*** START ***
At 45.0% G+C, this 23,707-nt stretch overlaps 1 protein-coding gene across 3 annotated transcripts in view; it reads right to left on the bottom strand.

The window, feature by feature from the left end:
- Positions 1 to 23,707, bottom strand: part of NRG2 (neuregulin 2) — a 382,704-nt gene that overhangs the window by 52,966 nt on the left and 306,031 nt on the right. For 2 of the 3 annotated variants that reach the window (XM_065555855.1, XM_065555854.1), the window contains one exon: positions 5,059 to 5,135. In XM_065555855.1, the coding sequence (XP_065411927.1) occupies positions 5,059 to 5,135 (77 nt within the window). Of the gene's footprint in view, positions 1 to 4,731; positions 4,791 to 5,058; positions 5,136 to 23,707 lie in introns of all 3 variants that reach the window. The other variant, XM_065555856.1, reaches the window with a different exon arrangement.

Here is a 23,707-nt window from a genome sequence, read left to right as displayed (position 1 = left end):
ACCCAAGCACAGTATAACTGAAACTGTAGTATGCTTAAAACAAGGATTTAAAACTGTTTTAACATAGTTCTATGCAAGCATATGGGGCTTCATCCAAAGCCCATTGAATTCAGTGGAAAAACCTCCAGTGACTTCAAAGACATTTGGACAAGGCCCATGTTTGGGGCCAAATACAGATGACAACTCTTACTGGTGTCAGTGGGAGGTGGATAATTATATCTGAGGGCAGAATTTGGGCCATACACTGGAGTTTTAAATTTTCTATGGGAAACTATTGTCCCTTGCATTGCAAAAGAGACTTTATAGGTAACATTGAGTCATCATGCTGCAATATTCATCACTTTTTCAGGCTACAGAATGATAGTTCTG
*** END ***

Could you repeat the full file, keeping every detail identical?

At 45.0% G+C, this 23,707-nt stretch overlaps 1 protein-coding gene across 3 annotated transcripts in view; it reads right to left on the bottom strand.

The window, feature by feature from the left end:
- Positions 1 to 23,707, bottom strand: part of NRG2 (neuregulin 2) — a 382,704-nt gene that overhangs the window by 52,966 nt on the left and 306,031 nt on the right. For 2 of the 3 annotated variants that reach the window (XM_065555855.1, XM_065555854.1), the window contains one exon: positions 5,059 to 5,135. In XM_065555855.1, the coding sequence (XP_065411927.1) occupies positions 5,059 to 5,135 (77 nt within the window). Of the gene's footprint in view, positions 1 to 4,731; positions 4,791 to 5,058; positions 5,136 to 23,707 lie in introns of all 3 variants that reach the window. The other variant, XM_065555856.1, reaches the window with a different exon arrangement.

Here is a 23,707-nt window from a genome sequence, read left to right as displayed (position 1 = left end):
ACCCAAGCACAGTATAACTGAAACTGTAGTATGCTTAAAACAAGGATTTAAAACTGTTTTAACATAGTTCTATGCAAGCATATGGGGCTTCATCCAAAGCCCATTGAATTCAGTGGAAAAACCTCCAGTGACTTCAAAGACATTTGGACAAGGCCCATGTTTGGGGCCAAATACAGATGACAACTCTTACTGGTGTCAGTGGGAGGTGGATAATTATATCTGAGGGCAGAATTTGGGCCATACACTGGAGTTTTAAATTTTCTATGGGAAACTATTGTCCCTTGCATTGCAAAAGAGACTTTATAGGTAACATTGAGTCATCATGCTGCAATATTCATCACTTTTTCAGGCTACAGAATGATAGTTCTG